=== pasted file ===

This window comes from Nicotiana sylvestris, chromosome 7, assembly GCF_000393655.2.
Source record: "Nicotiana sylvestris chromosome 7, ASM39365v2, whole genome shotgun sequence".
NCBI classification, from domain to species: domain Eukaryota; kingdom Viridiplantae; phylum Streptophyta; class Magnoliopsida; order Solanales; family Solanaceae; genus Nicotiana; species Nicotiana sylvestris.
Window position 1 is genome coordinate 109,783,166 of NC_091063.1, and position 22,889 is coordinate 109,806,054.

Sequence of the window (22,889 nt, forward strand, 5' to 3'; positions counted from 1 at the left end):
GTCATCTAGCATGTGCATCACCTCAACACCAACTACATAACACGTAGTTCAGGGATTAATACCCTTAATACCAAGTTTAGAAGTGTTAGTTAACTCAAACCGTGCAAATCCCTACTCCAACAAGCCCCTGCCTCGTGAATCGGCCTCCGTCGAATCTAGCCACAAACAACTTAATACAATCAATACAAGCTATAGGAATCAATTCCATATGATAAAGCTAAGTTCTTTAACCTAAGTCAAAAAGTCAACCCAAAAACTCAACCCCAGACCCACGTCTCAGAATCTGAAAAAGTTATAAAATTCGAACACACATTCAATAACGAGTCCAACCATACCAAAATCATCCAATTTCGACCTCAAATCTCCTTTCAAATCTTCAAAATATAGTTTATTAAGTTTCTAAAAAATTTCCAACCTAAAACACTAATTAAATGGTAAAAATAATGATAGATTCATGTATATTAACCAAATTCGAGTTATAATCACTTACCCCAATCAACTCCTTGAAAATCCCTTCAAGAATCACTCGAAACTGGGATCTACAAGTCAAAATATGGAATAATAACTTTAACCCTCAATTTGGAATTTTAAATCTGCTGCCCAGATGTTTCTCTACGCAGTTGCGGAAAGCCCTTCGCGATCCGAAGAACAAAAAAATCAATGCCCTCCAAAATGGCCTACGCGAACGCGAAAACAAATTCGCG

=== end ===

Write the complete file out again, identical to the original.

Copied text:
This window comes from Nicotiana sylvestris, chromosome 7, assembly GCF_000393655.2.
Source record: "Nicotiana sylvestris chromosome 7, ASM39365v2, whole genome shotgun sequence".
NCBI classification, from domain to species: domain Eukaryota; kingdom Viridiplantae; phylum Streptophyta; class Magnoliopsida; order Solanales; family Solanaceae; genus Nicotiana; species Nicotiana sylvestris.
Window position 1 is genome coordinate 109,783,166 of NC_091063.1, and position 22,889 is coordinate 109,806,054.

Sequence of the window (22,889 nt, forward strand, 5' to 3'; positions counted from 1 at the left end):
GTCATCTAGCATGTGCATCACCTCAACACCAACTACATAACACGTAGTTCAGGGATTAATACCCTTAATACCAAGTTTAGAAGTGTTAGTTAACTCAAACCGTGCAAATCCCTACTCCAACAAGCCCCTGCCTCGTGAATCGGCCTCCGTCGAATCTAGCCACAAACAACTTAATACAATCAATACAAGCTATAGGAATCAATTCCATATGATAAAGCTAAGTTCTTTAACCTAAGTCAAAAAGTCAACCCAAAAACTCAACCCCAGACCCACGTCTCAGAATCTGAAAAAGTTATAAAATTCGAACACACATTCAATAACGAGTCCAACCATACCAAAATCATCCAATTTCGACCTCAAATCTCCTTTCAAATCTTCAAAATATAGTTTATTAAGTTTCTAAAAAATTTCCAACCTAAAACACTAATTAAATGGTAAAAATAATGATAGATTCATGTATATTAACCAAATTCGAGTTATAATCACTTACCCCAATCAACTCCTTGAAAATCCCTTCAAGAATCACTCGAAACTGGGATCTACAAGTCAAAATATGGAATAATAACTTTAACCCTCAATTTGGAATTTTAAATCTGCTGCCCAGATGTTTCTCTACGCAGTTGCGGAAAGCCCTTCGCGATCCGAAGAACAAAAAAATCAATGCCCTCCAAAATGGCCTACGCGAACGCGAAAACAAATTCGCG